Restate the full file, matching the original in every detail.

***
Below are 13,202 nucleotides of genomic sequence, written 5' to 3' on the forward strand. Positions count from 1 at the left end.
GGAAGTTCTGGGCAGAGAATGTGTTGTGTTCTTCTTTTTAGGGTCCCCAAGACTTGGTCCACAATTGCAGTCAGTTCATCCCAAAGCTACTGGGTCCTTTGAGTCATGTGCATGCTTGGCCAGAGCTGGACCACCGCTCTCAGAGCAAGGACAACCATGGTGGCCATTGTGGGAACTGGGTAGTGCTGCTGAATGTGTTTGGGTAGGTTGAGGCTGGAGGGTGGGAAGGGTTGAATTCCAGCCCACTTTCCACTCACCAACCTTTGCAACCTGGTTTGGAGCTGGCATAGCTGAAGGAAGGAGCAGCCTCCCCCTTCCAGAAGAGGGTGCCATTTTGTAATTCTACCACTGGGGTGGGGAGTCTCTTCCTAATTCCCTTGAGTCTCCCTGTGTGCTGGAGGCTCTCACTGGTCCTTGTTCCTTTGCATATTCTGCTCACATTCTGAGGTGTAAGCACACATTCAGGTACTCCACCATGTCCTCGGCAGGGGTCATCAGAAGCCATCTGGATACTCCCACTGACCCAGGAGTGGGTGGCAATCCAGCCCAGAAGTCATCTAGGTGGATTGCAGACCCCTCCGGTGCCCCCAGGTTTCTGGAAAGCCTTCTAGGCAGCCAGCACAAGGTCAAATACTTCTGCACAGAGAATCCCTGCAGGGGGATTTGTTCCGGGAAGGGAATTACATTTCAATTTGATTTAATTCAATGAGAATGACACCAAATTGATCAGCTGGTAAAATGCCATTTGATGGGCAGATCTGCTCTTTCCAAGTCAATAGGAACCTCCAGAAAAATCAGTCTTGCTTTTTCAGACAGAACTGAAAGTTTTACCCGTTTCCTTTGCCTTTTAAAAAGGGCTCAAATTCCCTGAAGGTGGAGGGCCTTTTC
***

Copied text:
Below are 13,202 nucleotides of genomic sequence, written 5' to 3' on the forward strand. Positions count from 1 at the left end.
GGAAGTTCTGGGCAGAGAATGTGTTGTGTTCTTCTTTTTAGGGTCCCCAAGACTTGGTCCACAATTGCAGTCAGTTCATCCCAAAGCTACTGGGTCCTTTGAGTCATGTGCATGCTTGGCCAGAGCTGGACCACCGCTCTCAGAGCAAGGACAACCATGGTGGCCATTGTGGGAACTGGGTAGTGCTGCTGAATGTGTTTGGGTAGGTTGAGGCTGGAGGGTGGGAAGGGTTGAATTCCAGCCCACTTTCCACTCACCAACCTTTGCAACCTGGTTTGGAGCTGGCATAGCTGAAGGAAGGAGCAGCCTCCCCCTTCCAGAAGAGGGTGCCATTTTGTAATTCTACCACTGGGGTGGGGAGTCTCTTCCTAATTCCCTTGAGTCTCCCTGTGTGCTGGAGGCTCTCACTGGTCCTTGTTCCTTTGCATATTCTGCTCACATTCTGAGGTGTAAGCACACATTCAGGTACTCCACCATGTCCTCGGCAGGGGTCATCAGAAGCCATCTGGATACTCCCACTGACCCAGGAGTGGGTGGCAATCCAGCCCAGAAGTCATCTAGGTGGATTGCAGACCCCTCCGGTGCCCCCAGGTTTCTGGAAAGCCTTCTAGGCAGCCAGCACAAGGTCAAATACTTCTGCACAGAGAATCCCTGCAGGGGGATTTGTTCCGGGAAGGGAATTACATTTCAATTTGATTTAATTCAATGAGAATGACACCAAATTGATCAGCTGGTAAAATGCCATTTGATGGGCAGATCTGCTCTTTCCAAGTCAATAGGAACCTCCAGAAAAATCAGTCTTGCTTTTTCAGACAGAACTGAAAGTTTTACCCGTTTCCTTTGCCTTTTAAAAAGGGCTCAAATTCCCTGAAGGTGGAGGGCCTTTTC